If the working-class cannot afford to buy wage goods, it's not only the human producers of wage goods that become redundant; it's also the machines – the robots, if you like – whose main purpose (we understand) is to produce wage-goods more cheaply. This constitutes a deflationary technological dystopia; widely feared also in the 1820s and 1920s.

On the other hand, higher wages – starting to happen today – if uncontained, can lead to a cost-inflationary spiral; a process of competitive access for resources that could be exacerbated by elites wanting to spend or restructure their savings before they become worthless. This constitutes an inflationary dystopia.

If we move away from a global economy based on wage-goods to a global economy based on elite-goods, then we regress into an eighteenth-century-type world of extreme privilege, servitude, drug-assisted-ennui, and criminal desperation. Haiti, anyone?

Or we could move into the kind of capitalist world Karl Marx foretold, in which austere capitalists would keep building capitalist unconsumables until the whole edifice collapses under its own weight. (There were anti-capitalists in the 1920s' Labour Parties who promoted pro-capitalist policies in order to bring forward the date of capitalist collapse.)

Other Candidates for Coming Revolutionary Crises

I avoid the phrase 'existential crisis', because, in history, Kondratiev crises have always given way to better times.

In Aotearoa New Zealand, we have just seen a locally-made television series Brave New Zealand World. It looks at these topics: nuclear war, climate change, pandemics, biological warfare, and artificial intelligence. The last two of these topics (and indeed the first) might better have been characterised as 'artificial evil'; as such the final programme gives an unintended insight into why (at least until 2020) we – and especially the political left – never trusted 'scientists'. Another interesting theme of the series is the idea that global elites – such as those from Silicon Valley – are eyeing up this South Pacific archipelago as a bolt-hole from which new beginnings might be possible; indeed, scheming another round of colonisation. (On bolt-holes, I cannot help but think of the final scenes from Don't Look Up!)

Interestingly, there was no episode on socio-economic catastrophe. Maybe that's now seen as too mundane; or maybe the new catastrophists struggle with the nuances of economics' discourse? Perhaps we need a follow-up to Don’t' Look Up, called Don't Look Down? Kondratiev and Schumpeter were socio-economists, who instinctively looked to socio-economic history. As such, demography and epidemiology fall into that socio-economic brief. So does the intellectual bankruptcy of Stalin's Soviet Union and its socialist offshoots; a bankruptcy that has, for example, made nuclear exchanges thinkable. Further, top-down politics has created (and exported) what I think of as AU; 'artificial unintelligence'. It's not so much humanity being displaced by robots; more it is humanity becoming robotic.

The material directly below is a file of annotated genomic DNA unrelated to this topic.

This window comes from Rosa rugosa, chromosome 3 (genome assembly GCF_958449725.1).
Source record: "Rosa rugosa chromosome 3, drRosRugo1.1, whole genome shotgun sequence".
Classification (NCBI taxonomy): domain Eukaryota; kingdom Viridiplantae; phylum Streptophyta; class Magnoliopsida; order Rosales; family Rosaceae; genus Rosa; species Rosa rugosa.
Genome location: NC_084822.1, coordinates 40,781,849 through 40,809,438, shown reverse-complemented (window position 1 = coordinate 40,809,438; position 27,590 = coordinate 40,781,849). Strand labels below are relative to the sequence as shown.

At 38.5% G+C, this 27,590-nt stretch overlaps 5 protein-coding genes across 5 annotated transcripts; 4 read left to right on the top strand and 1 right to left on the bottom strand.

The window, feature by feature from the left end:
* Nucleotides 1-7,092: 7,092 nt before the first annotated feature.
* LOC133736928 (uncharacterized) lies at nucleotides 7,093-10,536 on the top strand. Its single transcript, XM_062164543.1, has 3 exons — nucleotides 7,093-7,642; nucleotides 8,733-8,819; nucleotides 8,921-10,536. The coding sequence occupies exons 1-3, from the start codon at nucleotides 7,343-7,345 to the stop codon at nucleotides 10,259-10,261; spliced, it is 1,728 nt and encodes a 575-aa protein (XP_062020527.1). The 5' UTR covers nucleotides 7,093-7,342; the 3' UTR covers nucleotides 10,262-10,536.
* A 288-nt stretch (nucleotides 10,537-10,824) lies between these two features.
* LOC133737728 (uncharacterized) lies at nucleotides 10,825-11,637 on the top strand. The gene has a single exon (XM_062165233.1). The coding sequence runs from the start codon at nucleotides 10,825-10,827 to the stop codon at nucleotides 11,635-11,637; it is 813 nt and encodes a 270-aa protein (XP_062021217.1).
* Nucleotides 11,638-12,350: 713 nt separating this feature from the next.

My underlying Kondratievan optimism, however, is reflected in this parody: 'You can roboticize some of the population all the time, and all of the population some of the time; but you cannot roboticize all of the population all the time.' We become hidebound by rules, and the ruling elites who make and enforce those rules. Humanity finds a way out, however, and we are only just seeing a bit of this in China (and in Iran) these last two weeks.

In my view the essential economic threat is liberal mercantilism, which represents a fusion of 'nationalism', the 'sovereignty of exclusive property rights', and growth as 'the accumulation of wealth'; where wealth is conceived (in a financial sense) as being 'money, combined with many types of tradable assets'. Liberal mercantilism is indeed the root cause of the previously mentioned 'existential' threats – threats that result from the linear growth mindset: climate change, trickle-down inequality leading to heightened pandemic risks, and the AU idea that new technology can always come to rescue economic growth. (Also see my Northern European Mercantilism and the Covid19 Emergency, Evening Report, 9 April 2020; and this reference to "individualistic mercantile capitalism" in The Shock of the Anthropocene review – a crisis centuries in the making.)


I would however argue that an even bigger danger than capitalism in its present form is anti-capitalism, including some of the sentiment from the 'occupy' movement of 2011/12. This is where anti-establishments went wrong in the 1920s, 1930s and 1940s; we still have the legacies of anti-capitalist totalitarian states which formed in those decades. The challenge is to move away from the blunt primitive capitalism which our older elites still take for granted, and to address the three components of liberal-mercantilism: nationalism, an absence of inclusive public property rights (of economic democracy), and the equating (throughout the now 500-year-old modern era) of wealth as money.

Maybe, following the formal dialectic process, we need a synthesis of capitalism and anti-capitalism; a synthesis that evolves liberalism, dumps mercantilism, and develops democratic structures more local, more global, and less national.


Keith Rankin (keith at rankin dot nz), trained as an economic historian, is a retired lecturer in Economics and Statistics. He lives in Auckland, New Zealand.